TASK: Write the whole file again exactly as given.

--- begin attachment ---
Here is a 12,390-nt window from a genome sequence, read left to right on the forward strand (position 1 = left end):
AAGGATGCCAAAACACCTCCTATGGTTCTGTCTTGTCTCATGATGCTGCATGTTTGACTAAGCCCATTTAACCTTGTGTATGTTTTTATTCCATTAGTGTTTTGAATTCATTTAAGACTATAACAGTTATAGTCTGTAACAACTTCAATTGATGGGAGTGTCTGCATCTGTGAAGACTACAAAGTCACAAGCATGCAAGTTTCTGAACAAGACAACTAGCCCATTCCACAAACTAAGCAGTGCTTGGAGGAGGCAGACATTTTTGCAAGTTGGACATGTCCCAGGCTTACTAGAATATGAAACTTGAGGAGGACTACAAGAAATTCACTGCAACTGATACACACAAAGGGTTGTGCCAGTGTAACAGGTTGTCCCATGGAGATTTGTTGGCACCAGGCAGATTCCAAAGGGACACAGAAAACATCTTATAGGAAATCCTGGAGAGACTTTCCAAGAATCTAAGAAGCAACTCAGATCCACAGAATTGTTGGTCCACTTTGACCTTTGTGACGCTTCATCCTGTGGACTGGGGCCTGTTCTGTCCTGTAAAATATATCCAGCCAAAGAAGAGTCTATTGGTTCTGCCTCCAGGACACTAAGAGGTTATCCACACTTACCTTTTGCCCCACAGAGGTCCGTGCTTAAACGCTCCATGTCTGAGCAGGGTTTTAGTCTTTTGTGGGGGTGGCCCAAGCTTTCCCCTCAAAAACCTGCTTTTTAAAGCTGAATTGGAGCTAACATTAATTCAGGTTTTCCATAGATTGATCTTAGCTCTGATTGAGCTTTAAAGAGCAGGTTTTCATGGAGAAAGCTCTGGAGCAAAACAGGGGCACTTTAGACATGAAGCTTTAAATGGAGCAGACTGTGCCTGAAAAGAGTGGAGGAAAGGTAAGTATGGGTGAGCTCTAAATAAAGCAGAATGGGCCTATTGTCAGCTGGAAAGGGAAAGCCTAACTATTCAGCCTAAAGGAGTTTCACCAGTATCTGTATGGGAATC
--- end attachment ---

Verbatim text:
Here is a 12,390-nt window from a genome sequence, read left to right on the forward strand (position 1 = left end):
AAGGATGCCAAAACACCTCCTATGGTTCTGTCTTGTCTCATGATGCTGCATGTTTGACTAAGCCCATTTAACCTTGTGTATGTTTTTATTCCATTAGTGTTTTGAATTCATTTAAGACTATAACAGTTATAGTCTGTAACAACTTCAATTGATGGGAGTGTCTGCATCTGTGAAGACTACAAAGTCACAAGCATGCAAGTTTCTGAACAAGACAACTAGCCCATTCCACAAACTAAGCAGTGCTTGGAGGAGGCAGACATTTTTGCAAGTTGGACATGTCCCAGGCTTACTAGAATATGAAACTTGAGGAGGACTACAAGAAATTCACTGCAACTGATACACACAAAGGGTTGTGCCAGTGTAACAGGTTGTCCCATGGAGATTTGTTGGCACCAGGCAGATTCCAAAGGGACACAGAAAACATCTTATAGGAAATCCTGGAGAGACTTTCCAAGAATCTAAGAAGCAACTCAGATCCACAGAATTGTTGGTCCACTTTGACCTTTGTGACGCTTCATCCTGTGGACTGGGGCCTGTTCTGTCCTGTAAAATATATCCAGCCAAAGAAGAGTCTATTGGTTCTGCCTCCAGGACACTAAGAGGTTATCCACACTTACCTTTTGCCCCACAGAGGTCCGTGCTTAAACGCTCCATGTCTGAGCAGGGTTTTAGTCTTTTGTGGGGGTGGCCCAAGCTTTCCCCTCAAAAACCTGCTTTTTAAAGCTGAATTGGAGCTAACATTAATTCAGGTTTTCCATAGATTGATCTTAGCTCTGATTGAGCTTTAAAGAGCAGGTTTTCATGGAGAAAGCTCTGGAGCAAAACAGGGGCACTTTAGACATGAAGCTTTAAATGGAGCAGACTGTGCCTGAAAAGAGTGGAGGAAAGGTAAGTATGGGTGAGCTCTAAATAAAGCAGAATGGGCCTATTGTCAGCTGGAAAGGGAAAGCCTAACTATTCAGCCTAAAGGAGTTTCACCAGTATCTGTATGGGAATC